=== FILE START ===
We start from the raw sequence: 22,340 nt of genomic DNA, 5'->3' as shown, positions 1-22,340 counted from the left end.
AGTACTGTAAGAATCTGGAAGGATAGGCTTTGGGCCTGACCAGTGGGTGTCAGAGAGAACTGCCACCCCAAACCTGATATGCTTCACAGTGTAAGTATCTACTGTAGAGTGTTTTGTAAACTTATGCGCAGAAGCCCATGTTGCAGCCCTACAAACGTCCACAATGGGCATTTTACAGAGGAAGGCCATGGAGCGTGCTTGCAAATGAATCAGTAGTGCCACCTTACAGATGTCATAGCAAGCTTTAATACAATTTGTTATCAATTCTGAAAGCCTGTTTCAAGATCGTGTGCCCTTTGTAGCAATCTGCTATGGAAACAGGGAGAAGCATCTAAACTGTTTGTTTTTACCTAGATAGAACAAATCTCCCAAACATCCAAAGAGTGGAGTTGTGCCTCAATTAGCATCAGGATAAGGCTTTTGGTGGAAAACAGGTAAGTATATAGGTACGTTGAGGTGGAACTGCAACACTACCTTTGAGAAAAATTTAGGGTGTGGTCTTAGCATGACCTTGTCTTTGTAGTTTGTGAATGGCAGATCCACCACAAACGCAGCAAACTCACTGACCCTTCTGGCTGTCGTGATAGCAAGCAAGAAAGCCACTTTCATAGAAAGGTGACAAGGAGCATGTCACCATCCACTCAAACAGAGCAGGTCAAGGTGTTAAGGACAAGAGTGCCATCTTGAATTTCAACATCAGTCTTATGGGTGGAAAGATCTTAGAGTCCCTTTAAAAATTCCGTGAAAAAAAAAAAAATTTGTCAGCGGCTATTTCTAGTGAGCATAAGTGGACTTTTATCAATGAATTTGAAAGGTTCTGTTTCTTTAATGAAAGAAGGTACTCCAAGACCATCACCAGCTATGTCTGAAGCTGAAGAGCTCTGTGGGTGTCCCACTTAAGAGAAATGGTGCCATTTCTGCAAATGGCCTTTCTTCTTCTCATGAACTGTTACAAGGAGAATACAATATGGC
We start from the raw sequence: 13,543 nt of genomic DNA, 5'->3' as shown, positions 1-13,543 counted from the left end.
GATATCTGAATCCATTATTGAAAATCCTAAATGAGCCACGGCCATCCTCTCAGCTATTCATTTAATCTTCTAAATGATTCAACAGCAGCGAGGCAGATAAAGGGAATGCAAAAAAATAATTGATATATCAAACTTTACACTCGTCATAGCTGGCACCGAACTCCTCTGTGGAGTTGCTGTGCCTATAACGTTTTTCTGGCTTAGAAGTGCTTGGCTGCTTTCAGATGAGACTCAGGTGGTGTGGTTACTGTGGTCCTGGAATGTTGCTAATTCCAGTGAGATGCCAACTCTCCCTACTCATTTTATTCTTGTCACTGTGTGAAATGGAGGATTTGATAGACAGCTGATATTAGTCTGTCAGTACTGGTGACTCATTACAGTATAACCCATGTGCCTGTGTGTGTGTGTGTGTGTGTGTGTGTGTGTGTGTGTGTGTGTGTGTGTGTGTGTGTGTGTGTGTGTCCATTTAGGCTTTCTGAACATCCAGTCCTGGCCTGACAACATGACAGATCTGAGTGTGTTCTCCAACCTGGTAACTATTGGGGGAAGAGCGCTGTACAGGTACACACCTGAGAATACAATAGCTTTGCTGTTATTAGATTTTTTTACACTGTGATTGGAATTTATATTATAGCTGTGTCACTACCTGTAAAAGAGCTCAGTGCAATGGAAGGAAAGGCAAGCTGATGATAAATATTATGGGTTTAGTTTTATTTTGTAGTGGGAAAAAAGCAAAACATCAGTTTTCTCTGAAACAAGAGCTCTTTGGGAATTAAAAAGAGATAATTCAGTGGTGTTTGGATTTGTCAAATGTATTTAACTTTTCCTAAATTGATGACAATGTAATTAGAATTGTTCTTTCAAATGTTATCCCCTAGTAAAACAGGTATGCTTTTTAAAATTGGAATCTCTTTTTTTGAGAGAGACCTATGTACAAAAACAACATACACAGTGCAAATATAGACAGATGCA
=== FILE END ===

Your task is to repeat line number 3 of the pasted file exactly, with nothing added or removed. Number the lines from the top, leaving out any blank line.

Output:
We start from the raw sequence: 13,543 nt of genomic DNA, 5'->3' as shown, positions 1-13,543 counted from the left end.